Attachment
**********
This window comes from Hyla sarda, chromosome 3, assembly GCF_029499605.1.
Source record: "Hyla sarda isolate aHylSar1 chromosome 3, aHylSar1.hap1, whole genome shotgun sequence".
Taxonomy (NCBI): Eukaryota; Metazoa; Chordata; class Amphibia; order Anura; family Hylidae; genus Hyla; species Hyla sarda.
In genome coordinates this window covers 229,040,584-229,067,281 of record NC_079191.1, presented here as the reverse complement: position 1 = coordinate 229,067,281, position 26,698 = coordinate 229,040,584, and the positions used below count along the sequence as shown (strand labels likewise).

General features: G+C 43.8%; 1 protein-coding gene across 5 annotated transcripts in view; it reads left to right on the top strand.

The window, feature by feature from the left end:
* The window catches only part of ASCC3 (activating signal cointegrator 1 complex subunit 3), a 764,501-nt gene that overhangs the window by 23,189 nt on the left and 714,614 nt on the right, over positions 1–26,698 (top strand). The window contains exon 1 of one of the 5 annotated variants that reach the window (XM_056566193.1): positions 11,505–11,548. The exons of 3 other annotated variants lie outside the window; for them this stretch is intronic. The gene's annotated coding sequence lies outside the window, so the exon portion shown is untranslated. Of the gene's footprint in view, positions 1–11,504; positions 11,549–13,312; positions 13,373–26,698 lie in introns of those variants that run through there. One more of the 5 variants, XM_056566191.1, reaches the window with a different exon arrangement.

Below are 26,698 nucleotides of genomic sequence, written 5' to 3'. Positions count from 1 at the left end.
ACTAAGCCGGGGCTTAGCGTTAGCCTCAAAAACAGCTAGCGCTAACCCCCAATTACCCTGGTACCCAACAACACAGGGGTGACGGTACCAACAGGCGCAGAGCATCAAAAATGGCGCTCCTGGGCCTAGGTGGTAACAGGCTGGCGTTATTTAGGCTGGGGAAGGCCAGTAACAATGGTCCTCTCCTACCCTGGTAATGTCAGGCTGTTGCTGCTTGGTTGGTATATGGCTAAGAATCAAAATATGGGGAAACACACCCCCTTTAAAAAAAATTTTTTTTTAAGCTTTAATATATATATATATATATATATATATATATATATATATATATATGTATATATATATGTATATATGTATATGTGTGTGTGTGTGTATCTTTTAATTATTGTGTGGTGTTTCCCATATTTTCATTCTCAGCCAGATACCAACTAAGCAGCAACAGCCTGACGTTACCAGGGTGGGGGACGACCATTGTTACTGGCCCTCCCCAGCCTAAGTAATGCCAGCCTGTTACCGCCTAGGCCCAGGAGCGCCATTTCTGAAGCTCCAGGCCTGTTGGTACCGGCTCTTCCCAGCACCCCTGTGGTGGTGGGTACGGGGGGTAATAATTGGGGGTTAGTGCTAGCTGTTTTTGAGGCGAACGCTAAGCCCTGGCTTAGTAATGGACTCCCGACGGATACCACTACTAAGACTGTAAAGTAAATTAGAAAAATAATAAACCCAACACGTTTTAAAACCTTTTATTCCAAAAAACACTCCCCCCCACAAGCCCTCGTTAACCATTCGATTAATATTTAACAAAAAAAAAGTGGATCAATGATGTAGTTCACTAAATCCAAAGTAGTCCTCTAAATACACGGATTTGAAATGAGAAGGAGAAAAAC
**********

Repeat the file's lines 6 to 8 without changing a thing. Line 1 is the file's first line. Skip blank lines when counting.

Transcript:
The window, feature by feature from the left end:
* The window catches only part of ASCC3 (activating signal cointegrator 1 complex subunit 3), a 764,501-nt gene that overhangs the window by 23,189 nt on the left and 714,614 nt on the right, over positions 1–26,698 (top strand). The window contains exon 1 of one of the 5 annotated variants that reach the window (XM_056566193.1): positions 11,505–11,548. The exons of 3 other annotated variants lie outside the window; for them this stretch is intronic. The gene's annotated coding sequence lies outside the window, so the exon portion shown is untranslated. Of the gene's footprint in view, positions 1–11,504; positions 11,549–13,312; positions 13,373–26,698 lie in introns of those variants that run through there. One more of the 5 variants, XM_056566191.1, reaches the window with a different exon arrangement.

Below are 26,698 nucleotides of genomic sequence, written 5' to 3'. Positions count from 1 at the left end.